ACTIVITY 11: Researching and adding a validation check for the
        Height field
        If you ask someone their height there are a lot of answers that can be
        given. Some people may give their answer in feet and inches while
        others will give their answer in metres or centimetres. It is important
        to specify, as part of the question, the unit of measurement that you
        want to be used.




102
        Lesson 7 Ensuring the accurate entry of data into your database




In this database users will enter their heights in centimetres, and in this
activity you will validate the data they supply as their answer.

1   Connect to the Internet and try to find out typical heights for people
    in the 12 to 14 age group. You will need this information when
    creating the validation check.

2   Load the software Microsoft Excel and the file Validationcheck4 if
    these are not already loaded.

3   Select the cells from D4 to D30.

4   Using your own figures, obtained using suitable research, put an
    appropriate validation check in for these fields. Make sure that you
    produce a suitable Input Message and Error Alert.

5   Test your validation check by copying and completing the following
    table.

     Validation check for cells: D4 to D30   Field name: Height
     Value entered    What should happen     What actually happens   Action needed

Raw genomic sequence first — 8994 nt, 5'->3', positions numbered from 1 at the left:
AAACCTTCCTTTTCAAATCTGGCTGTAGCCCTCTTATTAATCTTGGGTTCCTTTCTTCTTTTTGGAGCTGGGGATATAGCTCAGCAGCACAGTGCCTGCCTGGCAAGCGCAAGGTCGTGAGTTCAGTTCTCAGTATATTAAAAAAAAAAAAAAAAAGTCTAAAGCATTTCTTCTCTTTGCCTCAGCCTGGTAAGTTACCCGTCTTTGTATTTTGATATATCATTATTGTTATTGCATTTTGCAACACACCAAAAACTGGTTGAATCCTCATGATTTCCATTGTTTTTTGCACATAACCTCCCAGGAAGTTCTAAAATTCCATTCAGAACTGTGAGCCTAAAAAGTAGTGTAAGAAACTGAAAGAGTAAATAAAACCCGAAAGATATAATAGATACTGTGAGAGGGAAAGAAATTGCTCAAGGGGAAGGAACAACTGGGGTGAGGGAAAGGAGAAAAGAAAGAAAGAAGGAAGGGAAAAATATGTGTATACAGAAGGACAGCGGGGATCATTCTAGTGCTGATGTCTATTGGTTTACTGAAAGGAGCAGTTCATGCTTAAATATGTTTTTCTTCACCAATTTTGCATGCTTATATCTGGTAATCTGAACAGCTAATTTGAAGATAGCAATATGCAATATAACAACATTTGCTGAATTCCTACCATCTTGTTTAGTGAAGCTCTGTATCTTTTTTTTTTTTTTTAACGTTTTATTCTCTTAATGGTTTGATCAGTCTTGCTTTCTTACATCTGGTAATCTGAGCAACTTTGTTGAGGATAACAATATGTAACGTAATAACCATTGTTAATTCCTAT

6   Test that the Input Message and Error Alert work as expected.

7   Save your worksheet using the file name ‘Validationcheck5’.


ACTIVITY 12: Validating dates
Some dates are valid and some are not.
Look at each of these dates carefully and say whether each is possible
or not:



                                                                                     103
Unit 2 Gathering and processing data




         1   29 February 2004.

         2   29 February 2001.

         3   31 November 1999.

         4   30 June 2005.

         5   31 September 2004.


        ACTIVITY 13: Validating dates using Excel
        You will now use the spreadsheet software Excel to check the dates in
        the previous activity.
        Open a blank spreadsheet, click on a cell and change the format of this
        cell to Date.
        Type each of the dates into this cell in turn to see what happens.
        Keep a record of your results.


        ACTIVITY 14: Validating a date of birth for Year 9 students
        You are going to validate the date of birth for Year 9 students who were
        born between 1 September 1993 and 31 August 1994 (NB: these dates
        of birth are correct in 2004 when this book was written).
        If you just type dates straight in, the spreadsheet will think they are text